The two counting methods may have equivalent performance in sensitivity and signal-to-noise ratio (SNR). The period measurement method may have a slightly faster data acquisition rate, but this rate is dependent on software loads and the values of the touch-sensitive capacitors in the sensor array 700. The frequency measurement method has a fixed data acquisition rate.

At startup, the touch-sensitive capacitors in sensor array 700 are scanned by multiplexer array 706 and the count values for each capacitor is stored as an array of baseline counts (n). The presence of a conductive object on the array is determined by the difference in counts (Δn)) between a stored value for a capacitor in the array and a subsequent count value during a subsequent scan. The ration of the acquired value with switch actuation, referred to here as Δn. The ration of Δn to n equals the ratio to Cs to Cpp. That is:

Δ n n = Cs Cpp ( 4 )

FIG. 9 illustrates a block diagram of one embodiment of an electronic system 900 in which embodiments of the present invention may be implemented. Electronic system 900 includes processing device 210 and may include touch-sensor pad 220, touch-sensor slider 230, touch-sensor buttons 240, host processor 250 and embedded controller 260. The processing device 210 may include analog and/or digital general purpose input/output (“GPIO”) ports 207. GPIO ports 207 may be programmable. GPIO ports 207 may be coupled to a Programmable Interconnect and Logic (“PIL”), which acts as an interconnect between GPIO ports 207 and a digital block array of the processing device 210 (not illustrated). The digital block array may be configured to implement a variety of digital logic circuits (e.g., DAC, digital filters, digital control systems, etc.) using, in one embodiment, configurable user modules (“UMs”). The digital block array may be coupled to a system bus (not illustrated). Processing device 210 may also include memory, such as random access memory (RAM) 205 and program memory 204. RAM 205 may be static RAM (SRAM), dynamic RAM (DRAM) or any other type of random access memory. Program memory 204 may be any type of non-volatile storage, such as flash memory for example, which may be used to store firmware (e.g., control algorithms executable by processing core 202 to implement operations described herein). Processing device 210 may also include a memory controller unit (MCU) 203 coupled to memory and the processing core 202.

The processing device 210 may also include an analog block array (not illustrated). The analog block array is also coupled to the system bus. The analog block array also may be configured to implement a variety of analog circuits (e.g., ADC, analog filters, etc.) using, in one embodiment, configurable UMs. The analog block array may also be coupled to the GPIO 207.

As illustrated in FIG. 9, processing device 210 includes capacitance sensor 800, as described above. In certain embodiments, capacitance sensor 800 may include analog I/O for coupling to an external component, such as touch-sensor pad 220, touch-sensor slider 230, touch-sensor buttons 240, and/or other devices. Capacitance sensor 800 and processing device 210 are described in more detail below.

It should be noted that the embodiments described herein are not limited to touch-sensor pads for notebook implementations, but can be used in other capacitive sensing implementations. For example, the sensing device may be a touch-sensor slider 230, or a touch-sensor button 240 (e.g., capacitance sensing button). Similarly, the operations described herein are not limited to notebook cursor operations, but can include other operations, such as lighting control (dimmer), volume control, graphic equalizer control, speed control, or other control operations requiring gradual adjustments. It should also be noted that these embodiments of capacitive sensing implementations may be used in conjunction with non-capacitive sensing elements, including but not limited to pick buttons, sliders (ex. display brightness and contrast), scroll-wheels, multi-media control (ex. volume, track advance, etc) handwriting recognition and numeric keypad operation.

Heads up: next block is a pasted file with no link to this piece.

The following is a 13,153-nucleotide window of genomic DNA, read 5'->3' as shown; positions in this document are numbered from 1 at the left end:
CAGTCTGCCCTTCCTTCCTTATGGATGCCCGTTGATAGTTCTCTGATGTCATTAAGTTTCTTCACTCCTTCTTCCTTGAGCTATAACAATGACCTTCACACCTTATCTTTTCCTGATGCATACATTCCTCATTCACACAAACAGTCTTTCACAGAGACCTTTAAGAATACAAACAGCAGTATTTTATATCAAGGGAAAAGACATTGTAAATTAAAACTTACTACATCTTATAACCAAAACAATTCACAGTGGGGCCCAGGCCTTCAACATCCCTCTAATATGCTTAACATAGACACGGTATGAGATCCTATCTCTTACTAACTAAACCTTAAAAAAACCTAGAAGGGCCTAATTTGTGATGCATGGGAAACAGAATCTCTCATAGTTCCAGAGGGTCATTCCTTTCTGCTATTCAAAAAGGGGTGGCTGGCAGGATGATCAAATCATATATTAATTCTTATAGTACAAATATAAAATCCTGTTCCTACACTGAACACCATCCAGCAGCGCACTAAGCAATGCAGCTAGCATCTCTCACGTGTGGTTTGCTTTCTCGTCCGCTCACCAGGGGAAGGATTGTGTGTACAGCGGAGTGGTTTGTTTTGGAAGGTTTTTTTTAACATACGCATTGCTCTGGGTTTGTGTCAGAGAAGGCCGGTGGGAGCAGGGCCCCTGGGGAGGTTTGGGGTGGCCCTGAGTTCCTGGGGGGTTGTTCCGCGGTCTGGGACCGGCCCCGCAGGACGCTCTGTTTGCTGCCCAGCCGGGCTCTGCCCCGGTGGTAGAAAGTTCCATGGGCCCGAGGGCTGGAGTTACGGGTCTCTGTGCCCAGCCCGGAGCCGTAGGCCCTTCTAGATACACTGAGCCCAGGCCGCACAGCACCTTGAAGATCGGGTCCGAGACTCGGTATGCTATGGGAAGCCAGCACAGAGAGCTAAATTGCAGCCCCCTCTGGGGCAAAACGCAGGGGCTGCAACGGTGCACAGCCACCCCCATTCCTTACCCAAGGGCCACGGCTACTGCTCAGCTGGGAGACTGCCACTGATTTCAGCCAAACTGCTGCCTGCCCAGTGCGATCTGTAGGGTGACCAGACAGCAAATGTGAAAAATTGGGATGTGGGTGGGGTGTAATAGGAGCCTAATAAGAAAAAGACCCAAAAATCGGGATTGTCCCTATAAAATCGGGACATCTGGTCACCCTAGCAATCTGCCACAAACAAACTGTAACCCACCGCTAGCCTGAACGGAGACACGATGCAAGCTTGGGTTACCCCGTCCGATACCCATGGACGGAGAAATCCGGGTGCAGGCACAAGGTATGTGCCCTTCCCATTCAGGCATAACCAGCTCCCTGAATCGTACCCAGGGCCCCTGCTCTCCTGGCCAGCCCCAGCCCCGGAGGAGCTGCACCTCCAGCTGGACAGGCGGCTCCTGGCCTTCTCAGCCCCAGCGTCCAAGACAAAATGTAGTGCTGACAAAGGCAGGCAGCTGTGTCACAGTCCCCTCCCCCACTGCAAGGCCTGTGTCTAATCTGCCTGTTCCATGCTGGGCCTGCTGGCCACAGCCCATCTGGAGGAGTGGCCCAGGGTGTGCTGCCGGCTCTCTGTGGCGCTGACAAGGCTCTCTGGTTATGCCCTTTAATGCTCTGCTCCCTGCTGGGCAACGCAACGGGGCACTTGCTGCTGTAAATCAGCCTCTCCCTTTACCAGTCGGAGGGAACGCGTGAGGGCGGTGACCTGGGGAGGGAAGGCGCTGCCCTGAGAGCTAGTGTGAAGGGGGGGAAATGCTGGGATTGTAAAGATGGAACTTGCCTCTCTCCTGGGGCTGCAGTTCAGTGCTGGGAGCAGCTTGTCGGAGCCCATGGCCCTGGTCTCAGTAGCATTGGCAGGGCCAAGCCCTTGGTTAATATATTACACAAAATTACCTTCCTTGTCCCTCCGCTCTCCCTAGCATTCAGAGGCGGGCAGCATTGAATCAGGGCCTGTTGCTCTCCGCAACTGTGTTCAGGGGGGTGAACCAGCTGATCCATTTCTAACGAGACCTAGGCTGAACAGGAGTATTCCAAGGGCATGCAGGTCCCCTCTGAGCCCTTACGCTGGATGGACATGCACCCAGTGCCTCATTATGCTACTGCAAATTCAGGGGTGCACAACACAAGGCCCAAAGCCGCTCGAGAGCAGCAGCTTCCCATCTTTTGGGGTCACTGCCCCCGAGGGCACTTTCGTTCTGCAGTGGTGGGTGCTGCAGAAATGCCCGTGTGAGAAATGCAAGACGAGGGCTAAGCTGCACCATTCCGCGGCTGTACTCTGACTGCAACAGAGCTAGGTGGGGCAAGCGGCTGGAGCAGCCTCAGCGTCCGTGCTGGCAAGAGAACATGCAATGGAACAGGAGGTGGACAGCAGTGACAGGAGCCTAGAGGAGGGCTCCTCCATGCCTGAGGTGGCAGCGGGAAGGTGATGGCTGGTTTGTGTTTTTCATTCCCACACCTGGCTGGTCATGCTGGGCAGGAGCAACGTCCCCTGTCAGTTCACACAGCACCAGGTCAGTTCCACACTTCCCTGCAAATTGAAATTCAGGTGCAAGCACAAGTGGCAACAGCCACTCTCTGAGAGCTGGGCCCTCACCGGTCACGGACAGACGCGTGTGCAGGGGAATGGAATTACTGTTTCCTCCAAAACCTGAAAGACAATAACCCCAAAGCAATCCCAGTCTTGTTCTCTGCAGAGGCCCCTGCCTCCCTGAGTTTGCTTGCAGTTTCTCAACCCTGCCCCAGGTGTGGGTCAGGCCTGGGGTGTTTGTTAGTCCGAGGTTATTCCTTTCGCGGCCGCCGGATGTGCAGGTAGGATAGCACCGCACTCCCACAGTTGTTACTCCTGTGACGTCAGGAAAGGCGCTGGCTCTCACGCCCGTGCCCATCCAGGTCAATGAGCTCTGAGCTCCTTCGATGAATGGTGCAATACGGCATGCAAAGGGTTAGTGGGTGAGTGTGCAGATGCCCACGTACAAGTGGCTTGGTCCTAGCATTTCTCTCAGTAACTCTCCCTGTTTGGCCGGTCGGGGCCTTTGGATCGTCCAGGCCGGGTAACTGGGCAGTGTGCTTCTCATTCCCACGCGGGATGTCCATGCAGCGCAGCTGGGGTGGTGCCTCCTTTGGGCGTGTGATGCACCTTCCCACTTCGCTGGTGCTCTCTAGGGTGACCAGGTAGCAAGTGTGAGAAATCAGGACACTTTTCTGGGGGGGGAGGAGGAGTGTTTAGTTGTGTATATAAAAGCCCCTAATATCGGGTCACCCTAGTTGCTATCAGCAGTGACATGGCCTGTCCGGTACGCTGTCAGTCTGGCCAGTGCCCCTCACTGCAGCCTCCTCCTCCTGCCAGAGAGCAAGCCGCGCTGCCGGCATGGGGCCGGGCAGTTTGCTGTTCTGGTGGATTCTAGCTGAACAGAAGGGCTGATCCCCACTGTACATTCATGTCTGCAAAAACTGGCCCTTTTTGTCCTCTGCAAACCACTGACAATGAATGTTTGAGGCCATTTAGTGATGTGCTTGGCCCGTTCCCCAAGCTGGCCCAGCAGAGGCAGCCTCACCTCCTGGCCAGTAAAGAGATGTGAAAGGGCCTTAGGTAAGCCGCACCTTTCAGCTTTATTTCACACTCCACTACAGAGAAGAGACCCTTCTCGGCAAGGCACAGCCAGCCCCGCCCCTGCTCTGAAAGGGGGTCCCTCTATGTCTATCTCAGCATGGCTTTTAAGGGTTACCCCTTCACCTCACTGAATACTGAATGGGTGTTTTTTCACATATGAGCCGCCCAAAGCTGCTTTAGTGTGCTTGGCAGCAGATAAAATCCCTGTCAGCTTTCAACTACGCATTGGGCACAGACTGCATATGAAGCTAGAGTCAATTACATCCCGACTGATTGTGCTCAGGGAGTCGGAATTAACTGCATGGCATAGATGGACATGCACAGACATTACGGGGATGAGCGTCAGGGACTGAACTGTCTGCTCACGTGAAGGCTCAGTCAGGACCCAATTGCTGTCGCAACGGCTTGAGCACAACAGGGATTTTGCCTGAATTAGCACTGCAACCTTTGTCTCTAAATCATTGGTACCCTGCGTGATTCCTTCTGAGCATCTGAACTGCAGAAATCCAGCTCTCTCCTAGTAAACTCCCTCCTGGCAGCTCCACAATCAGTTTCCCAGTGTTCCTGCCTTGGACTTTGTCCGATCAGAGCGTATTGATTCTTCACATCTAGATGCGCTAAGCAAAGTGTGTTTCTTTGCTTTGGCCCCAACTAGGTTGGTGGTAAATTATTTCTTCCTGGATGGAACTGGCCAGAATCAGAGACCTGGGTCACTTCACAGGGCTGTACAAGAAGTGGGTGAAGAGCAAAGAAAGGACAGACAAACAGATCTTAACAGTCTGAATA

In one embodiment, as noted above, the electronic system 900 includes a touch-sensor pad 220 coupled to the processing device 210 via bus 221. Touch-sensor pad 220 may include a multi-dimension sensor array. The multi-dimension sensor array comprises a plurality of sensor elements, organized as rows and columns. In another embodiment, the electronic system 900 includes a touch-sensor slider 230 coupled to the processing device 210 via bus 231. Touch-sensor slider 230 may include a single-dimension sensor array. The single-dimension sensor array comprises a plurality of sensor elements, organized as rows, or alternatively, as columns. In another embodiment, the electronic system 900 includes a touch-sensor button 240 coupled to the processing device 210 via bus 241. Touch-sensor button 240 may include a single-dimension or multi-dimension sensor array. The single- or multi-dimension sensor array comprises a plurality of sensor elements. For a touch-sensor button, the plurality of sensor elements may be coupled together to detect a presence of a conductive object over the entire surface of the sensing device. Alternatively, the touch-sensor button 240 has a single sensor element to detect the presence of the conductive object. In one embodiment, the touch-sensor button 240 may be a capacitive sensor element. Capacitive sensor elements may be used as non-contact switches. These switches, when protected by an insulating layer, offer resistance to severe environments.